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Does PCAOB inspection access improve audit quality? An examination of foreign firms listed in the United States

Phillip Lamoreaux

Journal of Accounting and Economics, forthcoming

Abstract:
To gain insight into the impact of the Public Company Accounting Oversight Board’s (PCAOB) auditor inspection program, I examine the association between the PCAOB’s access to inspect auditors of foreign SEC registrants and audit quality. Although the PCAOB is mandated to inspect all auditors of SEC registrants, certain foreign governments prohibit PCAOB inspections of their domestic auditors, providing variation in PCAOB inspection access that is not available when studying a sample of US companies. I find that auditors subject to PCAOB inspection access provide higher quality audits as measured by more going concern opinions, more reported material weaknesses, and less earnings management, relative to auditors not subject to PCAOB inspection access. There is no observable difference between the two sets of auditors prior to the PCAOB inspection regime. The positive effect of PCAOB inspection access on audit quality is observed in jurisdictions with, and without, a local audit regulator. Overall, the results are consistent with PCAOB inspection access being positively associated with audit quality.

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The Role of Activist Hedge Funds in Financially Distressed Firms

Jongha Lim

Journal of Financial and Quantitative Analysis, December 2015, Pages 1321-1351

Abstract:
In this paper I investigate the role of activist hedge funds in the restructuring of a sample of 469 firms that attempted to resolve distress either out of court, in conventional Chapter 11, or via prepackaged restructuring. Activist hedge funds strategically gain a position of influence in the restructuring of economically viable firms with contracting problems that prevent efficient restructuring without outside intervention. I find that hedge fund involvement is associated with a higher probability of completing prepackaged restructurings, faster restructurings, and greater debt reduction. Overall, the evidence in this article suggests that activist hedge funds can create value by enabling more efficient contracting.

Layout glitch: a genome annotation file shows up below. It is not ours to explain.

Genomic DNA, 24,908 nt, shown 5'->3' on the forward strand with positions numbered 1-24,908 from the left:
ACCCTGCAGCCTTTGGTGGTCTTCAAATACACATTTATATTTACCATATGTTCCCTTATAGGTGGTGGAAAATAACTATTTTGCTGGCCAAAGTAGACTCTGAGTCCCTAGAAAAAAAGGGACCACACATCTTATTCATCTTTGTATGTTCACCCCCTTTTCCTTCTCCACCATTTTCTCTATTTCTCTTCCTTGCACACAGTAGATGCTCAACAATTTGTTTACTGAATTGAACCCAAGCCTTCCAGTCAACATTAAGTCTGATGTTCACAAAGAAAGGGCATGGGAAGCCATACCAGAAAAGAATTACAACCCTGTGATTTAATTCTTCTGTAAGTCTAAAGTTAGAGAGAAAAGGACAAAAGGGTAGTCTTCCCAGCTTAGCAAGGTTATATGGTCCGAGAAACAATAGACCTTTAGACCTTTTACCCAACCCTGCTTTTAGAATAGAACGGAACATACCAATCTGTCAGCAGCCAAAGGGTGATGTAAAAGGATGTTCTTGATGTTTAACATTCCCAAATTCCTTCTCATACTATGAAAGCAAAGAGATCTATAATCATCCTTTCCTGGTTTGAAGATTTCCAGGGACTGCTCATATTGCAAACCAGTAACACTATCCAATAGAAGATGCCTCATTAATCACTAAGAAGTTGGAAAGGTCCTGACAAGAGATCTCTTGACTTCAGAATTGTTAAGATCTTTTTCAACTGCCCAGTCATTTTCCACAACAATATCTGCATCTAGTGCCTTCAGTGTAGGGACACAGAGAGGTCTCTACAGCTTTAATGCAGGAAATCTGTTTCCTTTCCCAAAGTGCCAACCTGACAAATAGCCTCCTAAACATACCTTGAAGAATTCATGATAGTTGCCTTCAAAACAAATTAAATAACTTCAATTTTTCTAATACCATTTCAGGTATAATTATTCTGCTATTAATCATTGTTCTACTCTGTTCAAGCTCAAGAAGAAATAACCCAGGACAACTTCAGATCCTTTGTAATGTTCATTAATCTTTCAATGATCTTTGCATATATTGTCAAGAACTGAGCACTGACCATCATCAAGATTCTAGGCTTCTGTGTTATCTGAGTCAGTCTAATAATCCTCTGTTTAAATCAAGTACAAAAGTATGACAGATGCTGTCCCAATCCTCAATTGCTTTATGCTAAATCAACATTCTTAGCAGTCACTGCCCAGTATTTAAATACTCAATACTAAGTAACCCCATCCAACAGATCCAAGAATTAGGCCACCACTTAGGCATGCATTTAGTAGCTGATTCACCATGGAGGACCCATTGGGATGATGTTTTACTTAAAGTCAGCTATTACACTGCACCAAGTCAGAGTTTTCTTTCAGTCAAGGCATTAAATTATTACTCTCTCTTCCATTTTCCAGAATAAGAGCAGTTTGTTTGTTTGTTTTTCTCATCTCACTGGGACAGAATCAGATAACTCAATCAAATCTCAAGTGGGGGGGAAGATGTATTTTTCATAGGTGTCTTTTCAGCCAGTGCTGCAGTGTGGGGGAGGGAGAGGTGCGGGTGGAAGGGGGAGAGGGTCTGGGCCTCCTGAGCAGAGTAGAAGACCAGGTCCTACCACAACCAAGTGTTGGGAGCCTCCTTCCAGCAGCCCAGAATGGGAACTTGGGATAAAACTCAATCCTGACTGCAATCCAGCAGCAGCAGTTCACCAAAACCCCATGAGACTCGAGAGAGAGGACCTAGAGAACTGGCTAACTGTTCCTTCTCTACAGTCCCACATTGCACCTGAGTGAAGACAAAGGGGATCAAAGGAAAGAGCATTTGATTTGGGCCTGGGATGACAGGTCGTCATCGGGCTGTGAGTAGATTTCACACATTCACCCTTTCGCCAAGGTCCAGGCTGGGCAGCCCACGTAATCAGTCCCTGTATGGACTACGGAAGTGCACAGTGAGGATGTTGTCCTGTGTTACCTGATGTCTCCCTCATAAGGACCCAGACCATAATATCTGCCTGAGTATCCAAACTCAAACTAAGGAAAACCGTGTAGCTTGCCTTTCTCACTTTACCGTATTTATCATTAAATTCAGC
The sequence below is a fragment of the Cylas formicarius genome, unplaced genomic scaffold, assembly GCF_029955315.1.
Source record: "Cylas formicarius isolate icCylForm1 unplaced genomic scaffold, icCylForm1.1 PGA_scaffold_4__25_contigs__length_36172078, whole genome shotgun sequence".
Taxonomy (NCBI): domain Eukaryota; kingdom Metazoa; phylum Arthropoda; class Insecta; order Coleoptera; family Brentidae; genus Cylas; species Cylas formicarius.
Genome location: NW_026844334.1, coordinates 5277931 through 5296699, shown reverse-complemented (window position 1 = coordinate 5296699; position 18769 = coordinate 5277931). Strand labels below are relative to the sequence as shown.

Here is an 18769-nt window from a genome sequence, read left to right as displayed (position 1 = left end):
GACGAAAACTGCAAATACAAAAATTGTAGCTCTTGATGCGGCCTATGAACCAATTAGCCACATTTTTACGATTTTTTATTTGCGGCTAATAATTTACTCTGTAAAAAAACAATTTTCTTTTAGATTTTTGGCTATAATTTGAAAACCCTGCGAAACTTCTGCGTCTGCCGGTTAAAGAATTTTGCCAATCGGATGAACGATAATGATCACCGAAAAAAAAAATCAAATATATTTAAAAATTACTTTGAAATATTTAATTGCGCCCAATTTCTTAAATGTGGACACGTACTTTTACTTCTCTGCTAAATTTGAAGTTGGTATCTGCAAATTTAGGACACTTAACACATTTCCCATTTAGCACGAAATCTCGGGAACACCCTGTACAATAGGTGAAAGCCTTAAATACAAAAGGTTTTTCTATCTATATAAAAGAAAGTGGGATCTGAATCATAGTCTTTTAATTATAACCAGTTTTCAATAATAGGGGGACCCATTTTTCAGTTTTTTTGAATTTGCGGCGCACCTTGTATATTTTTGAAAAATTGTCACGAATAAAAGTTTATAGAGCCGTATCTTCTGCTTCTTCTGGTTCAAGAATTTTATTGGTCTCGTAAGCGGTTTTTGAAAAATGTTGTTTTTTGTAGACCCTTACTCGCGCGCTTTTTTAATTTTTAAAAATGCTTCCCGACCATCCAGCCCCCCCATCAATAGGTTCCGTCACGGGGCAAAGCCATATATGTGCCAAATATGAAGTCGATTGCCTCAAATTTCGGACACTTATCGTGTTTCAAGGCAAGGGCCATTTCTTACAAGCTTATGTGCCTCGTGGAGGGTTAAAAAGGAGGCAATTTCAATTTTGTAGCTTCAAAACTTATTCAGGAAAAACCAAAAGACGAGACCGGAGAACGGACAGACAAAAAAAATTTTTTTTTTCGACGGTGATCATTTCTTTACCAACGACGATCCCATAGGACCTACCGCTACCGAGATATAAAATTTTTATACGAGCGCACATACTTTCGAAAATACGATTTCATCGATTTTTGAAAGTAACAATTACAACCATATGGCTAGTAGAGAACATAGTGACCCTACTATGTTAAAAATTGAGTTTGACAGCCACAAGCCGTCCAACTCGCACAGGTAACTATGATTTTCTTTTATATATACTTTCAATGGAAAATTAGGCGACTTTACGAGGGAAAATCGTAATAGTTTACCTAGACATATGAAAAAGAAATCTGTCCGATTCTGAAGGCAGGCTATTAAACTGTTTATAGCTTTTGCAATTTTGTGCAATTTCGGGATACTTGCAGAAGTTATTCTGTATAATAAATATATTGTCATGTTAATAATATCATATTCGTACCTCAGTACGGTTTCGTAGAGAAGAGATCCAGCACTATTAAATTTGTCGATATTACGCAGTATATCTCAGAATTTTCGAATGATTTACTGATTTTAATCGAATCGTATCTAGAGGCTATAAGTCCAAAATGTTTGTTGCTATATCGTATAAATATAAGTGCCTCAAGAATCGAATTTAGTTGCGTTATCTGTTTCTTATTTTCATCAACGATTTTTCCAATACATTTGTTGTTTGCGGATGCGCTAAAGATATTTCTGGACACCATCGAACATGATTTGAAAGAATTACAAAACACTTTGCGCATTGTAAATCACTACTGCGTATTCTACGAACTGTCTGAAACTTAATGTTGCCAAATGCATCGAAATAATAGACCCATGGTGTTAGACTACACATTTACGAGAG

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Geography and the Market for CEOs

Scott Yonker

Management Science, forthcoming

Abstract:
I examine the role of geography in the market for CEOs and find that firms hire locally five times more often than expected if geography were irrelevant to the matching process. This local matching bias is widespread and exists even among the largest U.S. firms. Tests reveal that both labor supply and demand influence local matching. Compensation and unforced turnover are lower for local than for nonlocal CEOs, and the compensation of local CEOs depends on local labor market factors, unlike that of nonlocal CEOs. These findings suggest the presence of market segmentation and contrast with much of the prior literature, which explicitly or implicitly assumes a single national market.

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Industry Expertise of Independent Directors and Board Monitoring

Cong Wang, Fei Xie & Min Zhu

Journal of Financial and Quantitative Analysis, October 2015, Pages 929-962

Abstract:
We examine whether the industry expertise of independent directors affects board monitoring effectiveness. We find that the presence of independent directors with industry experience on a firm’s audit committee significantly curtails firms’ earnings management. In addition, a greater representation of independent directors with industry expertise on a firm’s compensation committee reduces chief executive officer (CEO) excess compensation, and a greater presence of such directors on the full board increases the CEO turnover-performance sensitivity and improves acquirer returns from diversifying acquisitions. Overall, the evidence is consistent with the hypothesis that having relevant industry expertise enhances independent directors’ ability to perform their monitoring function.